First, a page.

Historic Environment

Under Section 66 of the Planning (Listed Building and Conservation Areas) Act 1990 the local planning authority has a duty to have special regard to the desirability of preserving a listed building or its setting or any features of special architectural or historic interest which it possesses. To the north east of the site is Stonehill House and its barns which are listed buildings. These are over 100m away from the proposal and generally screened from view by their existing boundary vegetation. Given the distance and that the proposal is in keeping for its rural surroundings it is considered that the proposal would not harm the setting of the listed buildings, thereby complying with core policies 39 and development policies 36 and 38 of the local plan and P-LF5 of the neighbourhood plan.



Community Infrastructure Levy

The Community Infrastructure Levy (CIL) is a levy charged on new development in the Vale.  The money raised will be used to fund infrastructure to support growth in the district. This proposal does not fall within one of the categories which is liable for the levy. Therefore no levy is required.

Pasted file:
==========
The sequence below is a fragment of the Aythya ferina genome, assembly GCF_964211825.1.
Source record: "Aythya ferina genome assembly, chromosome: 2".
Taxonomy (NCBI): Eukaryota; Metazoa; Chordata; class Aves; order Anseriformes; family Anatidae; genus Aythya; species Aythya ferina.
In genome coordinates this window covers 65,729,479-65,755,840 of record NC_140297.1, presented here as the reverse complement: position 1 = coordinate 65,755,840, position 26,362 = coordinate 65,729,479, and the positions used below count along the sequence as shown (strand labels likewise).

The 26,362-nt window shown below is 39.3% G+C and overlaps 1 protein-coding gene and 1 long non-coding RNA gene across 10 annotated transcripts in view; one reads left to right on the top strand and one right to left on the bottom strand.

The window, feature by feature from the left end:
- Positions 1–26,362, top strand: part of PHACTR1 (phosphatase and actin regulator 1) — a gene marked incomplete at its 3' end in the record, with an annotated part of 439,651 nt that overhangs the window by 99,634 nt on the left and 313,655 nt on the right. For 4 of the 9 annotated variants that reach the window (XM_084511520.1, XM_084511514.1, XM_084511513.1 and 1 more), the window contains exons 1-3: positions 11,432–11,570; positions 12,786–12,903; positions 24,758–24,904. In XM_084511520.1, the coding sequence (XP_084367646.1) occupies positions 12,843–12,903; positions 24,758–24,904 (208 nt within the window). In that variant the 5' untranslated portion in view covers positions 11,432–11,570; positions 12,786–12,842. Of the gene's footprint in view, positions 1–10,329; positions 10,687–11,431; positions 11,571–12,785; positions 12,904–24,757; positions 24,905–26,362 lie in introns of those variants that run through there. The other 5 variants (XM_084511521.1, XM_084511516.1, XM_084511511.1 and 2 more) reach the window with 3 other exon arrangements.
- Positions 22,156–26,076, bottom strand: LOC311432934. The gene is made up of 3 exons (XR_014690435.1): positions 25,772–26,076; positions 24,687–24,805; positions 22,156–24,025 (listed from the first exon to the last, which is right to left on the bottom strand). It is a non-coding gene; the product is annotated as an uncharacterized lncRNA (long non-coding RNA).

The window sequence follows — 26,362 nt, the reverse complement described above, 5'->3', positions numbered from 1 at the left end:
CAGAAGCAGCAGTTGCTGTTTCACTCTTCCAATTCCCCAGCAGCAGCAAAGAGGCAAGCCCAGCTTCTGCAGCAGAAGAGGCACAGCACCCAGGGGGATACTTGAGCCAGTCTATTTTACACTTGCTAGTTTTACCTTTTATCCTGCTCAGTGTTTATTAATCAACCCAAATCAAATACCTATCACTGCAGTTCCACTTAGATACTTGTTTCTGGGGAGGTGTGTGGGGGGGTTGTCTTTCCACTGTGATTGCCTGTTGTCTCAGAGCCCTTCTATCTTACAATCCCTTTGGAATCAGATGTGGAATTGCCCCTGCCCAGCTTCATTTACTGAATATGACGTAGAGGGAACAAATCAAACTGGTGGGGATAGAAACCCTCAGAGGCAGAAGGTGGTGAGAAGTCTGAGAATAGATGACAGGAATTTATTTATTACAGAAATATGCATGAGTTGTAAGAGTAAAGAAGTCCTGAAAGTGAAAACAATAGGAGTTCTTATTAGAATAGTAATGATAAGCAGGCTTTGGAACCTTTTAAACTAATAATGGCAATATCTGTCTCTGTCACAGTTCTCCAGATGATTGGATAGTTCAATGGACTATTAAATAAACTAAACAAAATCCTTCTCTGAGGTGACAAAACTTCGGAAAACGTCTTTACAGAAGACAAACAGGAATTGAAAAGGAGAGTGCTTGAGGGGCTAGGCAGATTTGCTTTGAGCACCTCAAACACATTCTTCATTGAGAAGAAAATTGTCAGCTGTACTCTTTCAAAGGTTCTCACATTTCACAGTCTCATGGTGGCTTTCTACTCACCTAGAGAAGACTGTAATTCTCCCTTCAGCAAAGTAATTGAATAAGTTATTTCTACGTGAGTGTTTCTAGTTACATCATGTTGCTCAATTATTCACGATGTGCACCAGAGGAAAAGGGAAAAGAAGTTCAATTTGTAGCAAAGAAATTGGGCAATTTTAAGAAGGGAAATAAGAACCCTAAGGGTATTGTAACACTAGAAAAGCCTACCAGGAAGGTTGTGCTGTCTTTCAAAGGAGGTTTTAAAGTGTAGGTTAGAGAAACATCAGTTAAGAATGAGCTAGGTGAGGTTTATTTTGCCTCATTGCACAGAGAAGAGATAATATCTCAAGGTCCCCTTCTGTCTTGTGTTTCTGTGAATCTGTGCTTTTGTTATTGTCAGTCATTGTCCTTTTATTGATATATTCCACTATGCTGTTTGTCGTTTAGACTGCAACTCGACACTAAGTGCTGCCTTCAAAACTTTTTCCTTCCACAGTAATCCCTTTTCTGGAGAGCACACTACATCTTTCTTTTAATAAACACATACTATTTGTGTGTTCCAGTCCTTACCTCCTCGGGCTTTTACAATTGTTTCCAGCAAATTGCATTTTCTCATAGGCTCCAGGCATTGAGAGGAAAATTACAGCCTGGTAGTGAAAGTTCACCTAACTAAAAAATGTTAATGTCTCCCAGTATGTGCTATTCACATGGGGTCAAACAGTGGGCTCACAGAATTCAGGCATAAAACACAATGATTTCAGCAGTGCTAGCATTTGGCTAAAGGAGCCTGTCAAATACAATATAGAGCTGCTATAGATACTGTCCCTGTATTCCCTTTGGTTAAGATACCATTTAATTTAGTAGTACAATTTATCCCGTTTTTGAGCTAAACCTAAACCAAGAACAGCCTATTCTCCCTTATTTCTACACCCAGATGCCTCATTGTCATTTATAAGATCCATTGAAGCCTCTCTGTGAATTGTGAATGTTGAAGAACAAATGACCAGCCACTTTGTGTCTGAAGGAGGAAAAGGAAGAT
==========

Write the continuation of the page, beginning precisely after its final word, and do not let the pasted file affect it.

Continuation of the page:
Pre-commencement conditions

Section 100ZA (6) of the Town and Country Planning Act 1990(a) requires that any pre-commencement conditions are agreed with the applicant prior to the issuing of a decision. The agent has agreed to all the conditions.





Planning law requires that applications for planning permission be determined in accordance with the development plan, unless material considerations indicate otherwise.



In this case it is considered that the proposal would have economic and social benefits by supporting a business and providing training and lessons to people. Officers agree that the proposal is a large building. Consideration of this is however weighed up against its intended use and external appearance. Its size is a known arena size for equestrian uses and its agricultural barn like appearance is appropriate for its rural setting. Therefore in balancing the environmental impact, officers are satisfied it would not result in harm to the visual amenity of the area or the setting of Abingdon or Drayton. The application is therefore recommended for approval as it would accord with the relevant development plan policies.